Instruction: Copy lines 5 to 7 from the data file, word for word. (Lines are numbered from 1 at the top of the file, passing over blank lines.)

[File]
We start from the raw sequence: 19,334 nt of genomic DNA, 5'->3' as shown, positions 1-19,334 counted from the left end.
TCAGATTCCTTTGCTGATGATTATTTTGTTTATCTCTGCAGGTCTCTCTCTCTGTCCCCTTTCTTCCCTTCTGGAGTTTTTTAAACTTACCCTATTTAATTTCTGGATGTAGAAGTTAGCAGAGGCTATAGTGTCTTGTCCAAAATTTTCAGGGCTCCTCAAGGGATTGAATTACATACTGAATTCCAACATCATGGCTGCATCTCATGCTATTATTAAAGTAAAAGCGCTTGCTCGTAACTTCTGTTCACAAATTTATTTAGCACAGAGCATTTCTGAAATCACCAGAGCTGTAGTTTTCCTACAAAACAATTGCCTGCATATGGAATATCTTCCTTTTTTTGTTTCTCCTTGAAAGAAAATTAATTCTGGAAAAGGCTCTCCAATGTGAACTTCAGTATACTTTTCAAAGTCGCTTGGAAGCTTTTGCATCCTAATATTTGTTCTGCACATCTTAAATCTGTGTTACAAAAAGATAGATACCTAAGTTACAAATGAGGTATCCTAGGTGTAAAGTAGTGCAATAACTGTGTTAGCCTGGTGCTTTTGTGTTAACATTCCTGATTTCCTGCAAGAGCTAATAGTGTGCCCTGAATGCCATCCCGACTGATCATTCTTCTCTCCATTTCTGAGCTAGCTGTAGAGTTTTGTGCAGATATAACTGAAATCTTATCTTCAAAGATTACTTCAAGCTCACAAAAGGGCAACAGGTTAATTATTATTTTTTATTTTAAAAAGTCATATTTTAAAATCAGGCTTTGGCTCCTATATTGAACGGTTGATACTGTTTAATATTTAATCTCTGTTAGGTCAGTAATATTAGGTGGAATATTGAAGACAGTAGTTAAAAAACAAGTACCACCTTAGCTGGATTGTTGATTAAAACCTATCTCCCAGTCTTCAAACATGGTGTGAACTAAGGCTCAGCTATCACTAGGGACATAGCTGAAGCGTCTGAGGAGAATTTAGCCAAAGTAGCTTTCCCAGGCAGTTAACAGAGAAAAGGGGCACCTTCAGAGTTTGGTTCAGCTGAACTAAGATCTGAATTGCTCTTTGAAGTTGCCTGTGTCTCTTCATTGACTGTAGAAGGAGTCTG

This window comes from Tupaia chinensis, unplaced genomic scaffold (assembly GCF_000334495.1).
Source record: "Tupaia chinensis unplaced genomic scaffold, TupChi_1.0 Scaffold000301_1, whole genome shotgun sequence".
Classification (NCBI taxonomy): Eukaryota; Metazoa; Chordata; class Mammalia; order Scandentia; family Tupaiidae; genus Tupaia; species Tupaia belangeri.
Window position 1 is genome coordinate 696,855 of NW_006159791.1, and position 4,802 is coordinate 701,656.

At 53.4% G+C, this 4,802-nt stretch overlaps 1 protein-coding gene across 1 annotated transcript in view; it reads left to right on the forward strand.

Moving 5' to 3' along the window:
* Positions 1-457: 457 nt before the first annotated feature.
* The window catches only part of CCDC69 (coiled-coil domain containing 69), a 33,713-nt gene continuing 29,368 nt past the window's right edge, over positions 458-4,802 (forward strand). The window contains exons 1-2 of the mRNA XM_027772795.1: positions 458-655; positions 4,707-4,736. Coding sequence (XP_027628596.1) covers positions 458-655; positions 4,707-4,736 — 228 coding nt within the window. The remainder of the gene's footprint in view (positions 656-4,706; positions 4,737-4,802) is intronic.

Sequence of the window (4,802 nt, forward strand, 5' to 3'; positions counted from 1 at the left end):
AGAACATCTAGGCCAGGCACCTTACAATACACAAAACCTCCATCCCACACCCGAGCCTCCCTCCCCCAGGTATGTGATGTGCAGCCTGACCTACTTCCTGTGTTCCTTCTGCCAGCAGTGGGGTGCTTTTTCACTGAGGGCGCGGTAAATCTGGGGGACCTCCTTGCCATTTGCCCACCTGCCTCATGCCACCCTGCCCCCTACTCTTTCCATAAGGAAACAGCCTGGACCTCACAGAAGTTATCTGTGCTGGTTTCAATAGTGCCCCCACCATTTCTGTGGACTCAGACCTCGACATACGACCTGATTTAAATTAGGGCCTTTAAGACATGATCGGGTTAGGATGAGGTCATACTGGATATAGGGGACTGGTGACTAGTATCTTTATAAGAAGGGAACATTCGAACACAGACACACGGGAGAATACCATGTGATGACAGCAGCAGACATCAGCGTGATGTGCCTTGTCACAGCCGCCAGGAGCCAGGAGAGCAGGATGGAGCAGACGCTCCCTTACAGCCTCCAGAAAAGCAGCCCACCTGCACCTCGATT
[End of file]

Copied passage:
Classification (NCBI taxonomy): Eukaryota; Metazoa; Chordata; class Mammalia; order Scandentia; family Tupaiidae; genus Tupaia; species Tupaia belangeri.
Window position 1 is genome coordinate 696,855 of NW_006159791.1, and position 4,802 is coordinate 701,656.

At 53.4% G+C, this 4,802-nt stretch overlaps 1 protein-coding gene across 1 annotated transcript in view; it reads left to right on the forward strand.